Written by Meghan Downs

Meghan Downs: Artist-turned-Copywriter


Let me tell you why my first creative business failure prepared me to become a freelance copywriter. In my first article on my new website, I thought it would be rude not to share part of my personal story. Indulge me whilst I dive deep to 6 years ago and tell you what my mistakes have taught me…

How failures from my first creative business are helping me now

I learned these lessons the hard way –

  • You don’t need to say yes to everything
  • You should value your time and worth more
  • The skint artist lifestyle is not for everyone
  • How to be my own boss, manage my own time and prioritise tasks
  • The ‘dream’ artist life did not turn out to be right for me, and that’s ok…

These lessons are helping me on my freelance copywriter journey.

Why I started my first creative business

It was 2015, I was standing by my graduate ceramics collection at the New Designers exhibition in London. The 4 long days of standing proud by my work in anticipation of being ‘spotted’ was my first real experience of an Art Exhibition.

It was hot. There was almost no ventilation, and we were in the height of a UK heatwave summer. My feet rubbed against my new Birkenstocks, and there was a slight glisten across my forehead.

A young man and woman approached me and started talking to me about my ceramic work, asking me questions about my inspiration and techniques. It felt good to hear people’s interest. Helped to pass the time, too.

Then came the life-changing question –

“Have you thought about what you’re doing next?”

The truth was, not really.

I’d graduated with a First-Class Degree in a pretty un-employable industry: Decorative Arts. My dream that I’d be able to move to London with my friends, bag myself a job in a design agency, and work my way up, was fading – fast.

My assumptions were all wrong, looking at the world with Graduate naivety. When I looked at applying for these jobs, I was not a good match and lacked proper ‘design skills’. Sure, I’d dabbled in Photoshop and created mood boards, but I was a maker, a craftsperson.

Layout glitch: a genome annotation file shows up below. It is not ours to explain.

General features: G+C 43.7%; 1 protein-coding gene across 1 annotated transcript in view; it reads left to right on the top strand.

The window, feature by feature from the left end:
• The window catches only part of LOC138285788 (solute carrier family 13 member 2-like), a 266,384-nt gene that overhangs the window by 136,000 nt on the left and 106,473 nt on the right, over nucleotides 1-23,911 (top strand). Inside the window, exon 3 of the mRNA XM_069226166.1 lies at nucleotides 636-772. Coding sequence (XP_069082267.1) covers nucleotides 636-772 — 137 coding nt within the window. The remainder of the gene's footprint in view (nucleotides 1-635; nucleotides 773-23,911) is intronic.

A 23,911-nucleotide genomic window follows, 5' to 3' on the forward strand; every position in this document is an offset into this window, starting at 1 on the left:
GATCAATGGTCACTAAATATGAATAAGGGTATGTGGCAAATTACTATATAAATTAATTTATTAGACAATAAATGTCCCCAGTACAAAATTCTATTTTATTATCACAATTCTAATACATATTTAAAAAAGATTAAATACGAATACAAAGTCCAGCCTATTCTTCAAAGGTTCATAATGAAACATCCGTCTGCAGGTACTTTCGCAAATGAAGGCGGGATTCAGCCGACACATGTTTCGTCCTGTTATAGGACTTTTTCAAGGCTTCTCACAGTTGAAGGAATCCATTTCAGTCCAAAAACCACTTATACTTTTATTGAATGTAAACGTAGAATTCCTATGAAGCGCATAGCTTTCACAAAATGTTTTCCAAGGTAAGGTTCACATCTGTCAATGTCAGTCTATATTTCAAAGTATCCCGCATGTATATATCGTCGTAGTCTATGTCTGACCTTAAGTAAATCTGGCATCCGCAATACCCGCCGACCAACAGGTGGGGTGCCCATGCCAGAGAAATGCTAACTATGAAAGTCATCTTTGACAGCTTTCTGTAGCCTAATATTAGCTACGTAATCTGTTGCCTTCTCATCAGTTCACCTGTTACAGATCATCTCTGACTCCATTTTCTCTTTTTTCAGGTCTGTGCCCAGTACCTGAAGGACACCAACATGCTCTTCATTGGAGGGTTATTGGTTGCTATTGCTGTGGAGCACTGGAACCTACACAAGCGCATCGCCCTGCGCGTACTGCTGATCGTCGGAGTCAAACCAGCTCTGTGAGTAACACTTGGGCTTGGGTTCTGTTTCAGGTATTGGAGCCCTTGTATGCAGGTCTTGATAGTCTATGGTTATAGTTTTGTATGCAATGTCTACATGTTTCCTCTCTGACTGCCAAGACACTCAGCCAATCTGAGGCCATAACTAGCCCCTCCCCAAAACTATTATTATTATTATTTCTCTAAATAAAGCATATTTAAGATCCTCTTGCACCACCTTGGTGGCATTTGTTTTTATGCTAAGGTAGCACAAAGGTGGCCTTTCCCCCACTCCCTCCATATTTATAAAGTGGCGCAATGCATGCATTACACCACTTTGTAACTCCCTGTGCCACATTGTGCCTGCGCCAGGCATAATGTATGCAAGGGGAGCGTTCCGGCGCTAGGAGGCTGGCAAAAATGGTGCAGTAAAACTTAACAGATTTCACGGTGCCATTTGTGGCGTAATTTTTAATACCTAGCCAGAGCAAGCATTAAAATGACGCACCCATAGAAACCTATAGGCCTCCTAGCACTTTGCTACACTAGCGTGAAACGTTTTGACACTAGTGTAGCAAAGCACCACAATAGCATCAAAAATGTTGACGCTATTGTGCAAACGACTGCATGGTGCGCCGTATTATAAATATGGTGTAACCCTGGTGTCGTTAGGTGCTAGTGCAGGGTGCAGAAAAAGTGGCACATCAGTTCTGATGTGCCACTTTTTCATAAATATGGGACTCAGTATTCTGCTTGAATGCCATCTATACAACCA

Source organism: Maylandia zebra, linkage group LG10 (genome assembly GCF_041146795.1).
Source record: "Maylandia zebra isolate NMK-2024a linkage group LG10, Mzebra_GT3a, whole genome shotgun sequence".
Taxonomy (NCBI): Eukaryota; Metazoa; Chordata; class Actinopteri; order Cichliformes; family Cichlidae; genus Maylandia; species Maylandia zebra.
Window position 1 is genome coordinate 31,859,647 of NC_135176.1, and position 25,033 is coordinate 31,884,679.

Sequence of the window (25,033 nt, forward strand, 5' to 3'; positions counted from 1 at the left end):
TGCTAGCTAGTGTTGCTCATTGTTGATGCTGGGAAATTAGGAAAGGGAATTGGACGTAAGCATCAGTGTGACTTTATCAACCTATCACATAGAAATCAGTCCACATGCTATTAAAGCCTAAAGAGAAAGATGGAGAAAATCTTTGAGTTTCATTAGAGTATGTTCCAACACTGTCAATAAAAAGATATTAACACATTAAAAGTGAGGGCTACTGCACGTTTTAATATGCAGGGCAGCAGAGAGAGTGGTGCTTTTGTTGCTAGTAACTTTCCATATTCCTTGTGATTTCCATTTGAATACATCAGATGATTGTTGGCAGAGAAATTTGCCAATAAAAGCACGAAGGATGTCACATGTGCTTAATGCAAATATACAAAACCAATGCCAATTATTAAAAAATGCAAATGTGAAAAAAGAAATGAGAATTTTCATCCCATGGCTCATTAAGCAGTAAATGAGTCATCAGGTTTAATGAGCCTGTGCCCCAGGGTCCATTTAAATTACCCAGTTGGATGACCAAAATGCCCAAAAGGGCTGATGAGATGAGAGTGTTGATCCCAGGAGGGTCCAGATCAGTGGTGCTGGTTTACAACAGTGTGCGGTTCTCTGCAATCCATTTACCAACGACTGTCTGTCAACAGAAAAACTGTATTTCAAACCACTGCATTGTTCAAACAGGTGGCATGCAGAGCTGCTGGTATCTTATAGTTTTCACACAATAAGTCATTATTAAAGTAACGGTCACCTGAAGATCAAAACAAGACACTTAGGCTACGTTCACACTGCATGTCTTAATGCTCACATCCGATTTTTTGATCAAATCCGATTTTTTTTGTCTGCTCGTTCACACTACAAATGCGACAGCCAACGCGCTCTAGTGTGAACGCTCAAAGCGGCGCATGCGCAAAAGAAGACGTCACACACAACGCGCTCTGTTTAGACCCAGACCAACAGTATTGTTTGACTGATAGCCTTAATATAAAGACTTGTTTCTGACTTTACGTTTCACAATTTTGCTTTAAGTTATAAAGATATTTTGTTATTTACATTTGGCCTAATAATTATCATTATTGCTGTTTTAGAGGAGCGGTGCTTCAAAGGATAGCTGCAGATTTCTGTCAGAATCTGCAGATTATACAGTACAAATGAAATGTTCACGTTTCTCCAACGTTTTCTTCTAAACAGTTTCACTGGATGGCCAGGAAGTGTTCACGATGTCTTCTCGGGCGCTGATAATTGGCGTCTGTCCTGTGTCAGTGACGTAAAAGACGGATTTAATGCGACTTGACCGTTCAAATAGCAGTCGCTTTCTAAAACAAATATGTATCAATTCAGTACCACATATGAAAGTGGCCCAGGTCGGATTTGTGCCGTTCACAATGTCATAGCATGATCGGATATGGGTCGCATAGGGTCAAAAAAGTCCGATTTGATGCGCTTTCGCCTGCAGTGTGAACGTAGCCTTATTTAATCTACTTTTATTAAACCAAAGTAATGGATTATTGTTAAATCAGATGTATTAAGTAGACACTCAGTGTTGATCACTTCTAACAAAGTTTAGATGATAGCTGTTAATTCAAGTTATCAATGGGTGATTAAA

So, when these two people approached me and began talking about a Ceramic Studio programme in Sheffield to set up your own craft business, it piqued my interest.

They explained how they were both a part of the programme themselves, looking for new recruits for next year. Mike and Victoria, who later became good friends.

  • Be my own boss?
  • Set up my own studio?
  • Move to Sheffield?
  • Can I really do that?

These were the things that my course leader warned us were almost impossible to make sustainable. (let’s not even go into that one…)

It turned out that conversation and being handed a flyer changed my life.

I applied to the programme, submitting an application at midnight before having to leave for Croatia for a party holiday. Whilst I was away, I got the email inviting me to an interview.

I went on the train to Sheffield with my portfolio in hand and was offered the position on the spot.

My head was now racing with the possibilities, should I take the risk? What else was I going to do if I didn’t do this?

My Mum spurred me on, but I was sure she just wanted me to stop moping around the house.

I wanted my own life. I’d had the taste of independence at University, so the idea of staying in my home village was depressing. I’d also killed off any dream of moving to London. I felt like I was unemployable from my Degree.

All these thoughts combined made me think –

“Sure, why not… let’s give it a go”.

So, there I was, fresh out of Uni, in a new city where I didn’t know anyone, trying to set up my own business. Not just a business, but an Arts business!

Already racked with debt from the holidays, I had a family loan to help get me on my feet. That paid for my deposit and first few months’ rent.

Long story short, I worked in a supermarket 25 hours a week to sustain myself (just about) and put every other hour into my studio practice.


A whole bunch of Firsts

I put myself out there for any opportunity I could find. Totally winging it.

I learned about marketing myself, how to work with galleries, and attended trade shows. I talked to the general public about my ceramics, taught workshops, presented public talks, and took on commissioned projects. The list went on.

I said yes to everything, happy to have been given the opportunity.

Some of them paid off really well. My first trade fair, for example. I won the Best Newcomer Award. This was a great confidence boost for me, I got a magazine front cover deal and a shiny glass award.

This led to me stocking my first galleries, doing my first commissions, and having my first real business relationships to nurture.

I decided to power through the financial struggles and long days to try and do as much as I could. I was determined to become a successful artist and live the dream.


Burnout hit

Safe to say, that lifestyle was not sustainable. There were many opportunities that took up so much of my time and effort that did not pay off, either financially or personally.